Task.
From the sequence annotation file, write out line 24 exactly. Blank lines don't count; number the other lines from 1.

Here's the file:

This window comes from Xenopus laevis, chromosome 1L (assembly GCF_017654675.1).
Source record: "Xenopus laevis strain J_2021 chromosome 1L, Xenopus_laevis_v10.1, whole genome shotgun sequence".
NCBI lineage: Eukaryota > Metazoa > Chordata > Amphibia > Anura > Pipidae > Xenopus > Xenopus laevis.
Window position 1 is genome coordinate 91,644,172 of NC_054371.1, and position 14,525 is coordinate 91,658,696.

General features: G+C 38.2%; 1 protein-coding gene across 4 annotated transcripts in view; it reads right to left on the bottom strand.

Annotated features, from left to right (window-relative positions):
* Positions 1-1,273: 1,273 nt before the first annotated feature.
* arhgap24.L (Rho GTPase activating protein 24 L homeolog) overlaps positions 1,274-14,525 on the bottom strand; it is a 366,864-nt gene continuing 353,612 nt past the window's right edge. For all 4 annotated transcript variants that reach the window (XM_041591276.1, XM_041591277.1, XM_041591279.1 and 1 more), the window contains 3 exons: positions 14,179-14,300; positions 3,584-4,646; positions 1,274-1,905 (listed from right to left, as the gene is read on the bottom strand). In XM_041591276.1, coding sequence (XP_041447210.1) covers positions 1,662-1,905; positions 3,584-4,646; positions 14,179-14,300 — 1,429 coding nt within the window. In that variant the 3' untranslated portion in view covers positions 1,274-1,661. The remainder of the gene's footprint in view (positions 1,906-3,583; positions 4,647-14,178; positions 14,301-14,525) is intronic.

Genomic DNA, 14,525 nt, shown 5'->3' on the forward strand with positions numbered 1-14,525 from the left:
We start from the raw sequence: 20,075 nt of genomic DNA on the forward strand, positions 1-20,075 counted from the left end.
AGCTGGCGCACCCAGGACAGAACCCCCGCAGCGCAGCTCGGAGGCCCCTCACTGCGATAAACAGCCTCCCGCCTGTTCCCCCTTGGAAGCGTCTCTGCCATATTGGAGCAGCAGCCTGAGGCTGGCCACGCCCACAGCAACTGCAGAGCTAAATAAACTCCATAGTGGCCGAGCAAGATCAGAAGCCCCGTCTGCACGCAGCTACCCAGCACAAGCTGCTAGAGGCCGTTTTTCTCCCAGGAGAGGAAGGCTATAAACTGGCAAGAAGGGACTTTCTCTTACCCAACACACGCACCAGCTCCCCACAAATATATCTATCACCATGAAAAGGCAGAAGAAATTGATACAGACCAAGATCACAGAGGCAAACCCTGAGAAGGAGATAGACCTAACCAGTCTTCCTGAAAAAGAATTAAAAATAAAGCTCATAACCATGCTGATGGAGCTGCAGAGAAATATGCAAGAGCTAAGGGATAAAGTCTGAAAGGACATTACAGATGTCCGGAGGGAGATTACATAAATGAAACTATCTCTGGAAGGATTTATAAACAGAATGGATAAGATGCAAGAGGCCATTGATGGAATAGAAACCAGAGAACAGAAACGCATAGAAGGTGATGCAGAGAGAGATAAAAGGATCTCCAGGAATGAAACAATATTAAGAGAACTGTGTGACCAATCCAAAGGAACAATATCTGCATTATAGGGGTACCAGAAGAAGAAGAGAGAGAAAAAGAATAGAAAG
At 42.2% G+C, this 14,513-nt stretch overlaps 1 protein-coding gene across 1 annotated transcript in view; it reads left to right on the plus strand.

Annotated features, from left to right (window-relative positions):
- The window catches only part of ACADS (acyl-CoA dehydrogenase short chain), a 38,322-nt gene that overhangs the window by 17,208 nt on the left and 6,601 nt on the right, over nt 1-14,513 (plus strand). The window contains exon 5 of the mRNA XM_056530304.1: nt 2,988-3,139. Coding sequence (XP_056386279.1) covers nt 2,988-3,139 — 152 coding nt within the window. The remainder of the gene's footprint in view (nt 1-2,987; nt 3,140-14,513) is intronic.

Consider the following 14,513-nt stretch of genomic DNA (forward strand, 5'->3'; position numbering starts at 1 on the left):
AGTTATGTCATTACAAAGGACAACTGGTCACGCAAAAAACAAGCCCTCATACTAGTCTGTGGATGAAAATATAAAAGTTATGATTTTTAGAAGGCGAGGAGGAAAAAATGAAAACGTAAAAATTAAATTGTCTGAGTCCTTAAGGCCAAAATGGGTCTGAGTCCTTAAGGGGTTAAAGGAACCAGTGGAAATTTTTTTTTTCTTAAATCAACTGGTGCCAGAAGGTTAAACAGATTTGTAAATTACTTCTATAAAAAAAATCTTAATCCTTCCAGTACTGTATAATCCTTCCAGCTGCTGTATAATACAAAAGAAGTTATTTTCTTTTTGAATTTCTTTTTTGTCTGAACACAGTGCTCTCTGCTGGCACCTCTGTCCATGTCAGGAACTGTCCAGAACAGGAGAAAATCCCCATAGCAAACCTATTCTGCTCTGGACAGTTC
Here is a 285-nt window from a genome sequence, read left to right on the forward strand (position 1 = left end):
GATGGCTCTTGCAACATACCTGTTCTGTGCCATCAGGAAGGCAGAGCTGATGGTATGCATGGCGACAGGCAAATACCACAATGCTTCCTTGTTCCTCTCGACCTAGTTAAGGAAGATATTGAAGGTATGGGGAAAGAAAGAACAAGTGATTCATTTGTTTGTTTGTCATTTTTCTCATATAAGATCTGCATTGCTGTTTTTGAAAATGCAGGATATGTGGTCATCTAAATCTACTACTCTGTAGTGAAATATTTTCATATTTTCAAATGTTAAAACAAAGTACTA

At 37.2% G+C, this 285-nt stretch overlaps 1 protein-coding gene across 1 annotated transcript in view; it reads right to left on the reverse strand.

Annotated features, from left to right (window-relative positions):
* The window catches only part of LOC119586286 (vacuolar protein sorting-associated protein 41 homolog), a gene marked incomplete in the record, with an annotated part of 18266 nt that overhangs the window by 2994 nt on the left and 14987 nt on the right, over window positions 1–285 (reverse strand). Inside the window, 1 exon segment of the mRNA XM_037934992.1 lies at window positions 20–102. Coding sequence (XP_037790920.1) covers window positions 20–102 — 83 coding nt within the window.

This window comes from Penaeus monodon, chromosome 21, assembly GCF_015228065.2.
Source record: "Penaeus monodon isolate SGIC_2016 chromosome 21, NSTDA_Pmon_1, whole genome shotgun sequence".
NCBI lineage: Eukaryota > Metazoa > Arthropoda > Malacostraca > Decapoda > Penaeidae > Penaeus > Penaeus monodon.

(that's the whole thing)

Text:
NCBI lineage: Eukaryota > Metazoa > Arthropoda > Malacostraca > Decapoda > Penaeidae > Penaeus > Penaeus monodon.